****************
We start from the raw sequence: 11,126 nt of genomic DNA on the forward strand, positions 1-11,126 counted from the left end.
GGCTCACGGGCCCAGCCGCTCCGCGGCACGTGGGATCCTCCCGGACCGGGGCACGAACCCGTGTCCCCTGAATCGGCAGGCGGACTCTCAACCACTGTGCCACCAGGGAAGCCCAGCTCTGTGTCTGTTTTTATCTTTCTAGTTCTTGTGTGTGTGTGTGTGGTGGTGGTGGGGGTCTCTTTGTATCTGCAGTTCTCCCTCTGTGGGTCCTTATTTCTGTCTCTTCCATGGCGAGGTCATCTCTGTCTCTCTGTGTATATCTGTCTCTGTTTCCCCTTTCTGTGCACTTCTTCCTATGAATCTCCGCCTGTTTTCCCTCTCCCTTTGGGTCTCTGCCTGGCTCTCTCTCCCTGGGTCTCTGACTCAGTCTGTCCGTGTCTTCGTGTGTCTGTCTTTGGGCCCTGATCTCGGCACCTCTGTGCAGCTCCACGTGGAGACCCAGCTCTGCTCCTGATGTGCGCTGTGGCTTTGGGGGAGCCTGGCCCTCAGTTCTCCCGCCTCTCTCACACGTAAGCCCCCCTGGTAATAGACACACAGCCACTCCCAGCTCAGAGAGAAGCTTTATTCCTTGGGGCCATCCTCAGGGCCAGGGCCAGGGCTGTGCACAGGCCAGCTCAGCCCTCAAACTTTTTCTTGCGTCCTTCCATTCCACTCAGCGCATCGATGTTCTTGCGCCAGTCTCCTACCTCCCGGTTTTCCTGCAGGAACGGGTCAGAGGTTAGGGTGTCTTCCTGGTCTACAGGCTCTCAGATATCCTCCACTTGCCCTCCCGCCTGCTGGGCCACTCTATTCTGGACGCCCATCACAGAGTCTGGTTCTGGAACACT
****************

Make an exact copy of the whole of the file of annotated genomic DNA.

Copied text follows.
We start from the raw sequence: 11,126 nt of genomic DNA on the forward strand, positions 1-11,126 counted from the left end.
GGCTCACGGGCCCAGCCGCTCCGCGGCACGTGGGATCCTCCCGGACCGGGGCACGAACCCGTGTCCCCTGAATCGGCAGGCGGACTCTCAACCACTGTGCCACCAGGGAAGCCCAGCTCTGTGTCTGTTTTTATCTTTCTAGTTCTTGTGTGTGTGTGTGTGGTGGTGGTGGGGGTCTCTTTGTATCTGCAGTTCTCCCTCTGTGGGTCCTTATTTCTGTCTCTTCCATGGCGAGGTCATCTCTGTCTCTCTGTGTATATCTGTCTCTGTTTCCCCTTTCTGTGCACTTCTTCCTATGAATCTCCGCCTGTTTTCCCTCTCCCTTTGGGTCTCTGCCTGGCTCTCTCTCCCTGGGTCTCTGACTCAGTCTGTCCGTGTCTTCGTGTGTCTGTCTTTGGGCCCTGATCTCGGCACCTCTGTGCAGCTCCACGTGGAGACCCAGCTCTGCTCCTGATGTGCGCTGTGGCTTTGGGGGAGCCTGGCCCTCAGTTCTCCCGCCTCTCTCACACGTAAGCCCCCCTGGTAATAGACACACAGCCACTCCCAGCTCAGAGAGAAGCTTTATTCCTTGGGGCCATCCTCAGGGCCAGGGCCAGGGCTGTGCACAGGCCAGCTCAGCCCTCAAACTTTTTCTTGCGTCCTTCCATTCCACTCAGCGCATCGATGTTCTTGCGCCAGTCTCCTACCTCCCGGTTTTCCTGCAGGAACGGGTCAGAGGTTAGGGTGTCTTCCTGGTCTACAGGCTCTCAGATATCCTCCACTTGCCCTCCCGCCTGCTGGGCCACTCTATTCTGGACGCCCATCACAGAGTCTGGTTCTGGAACACT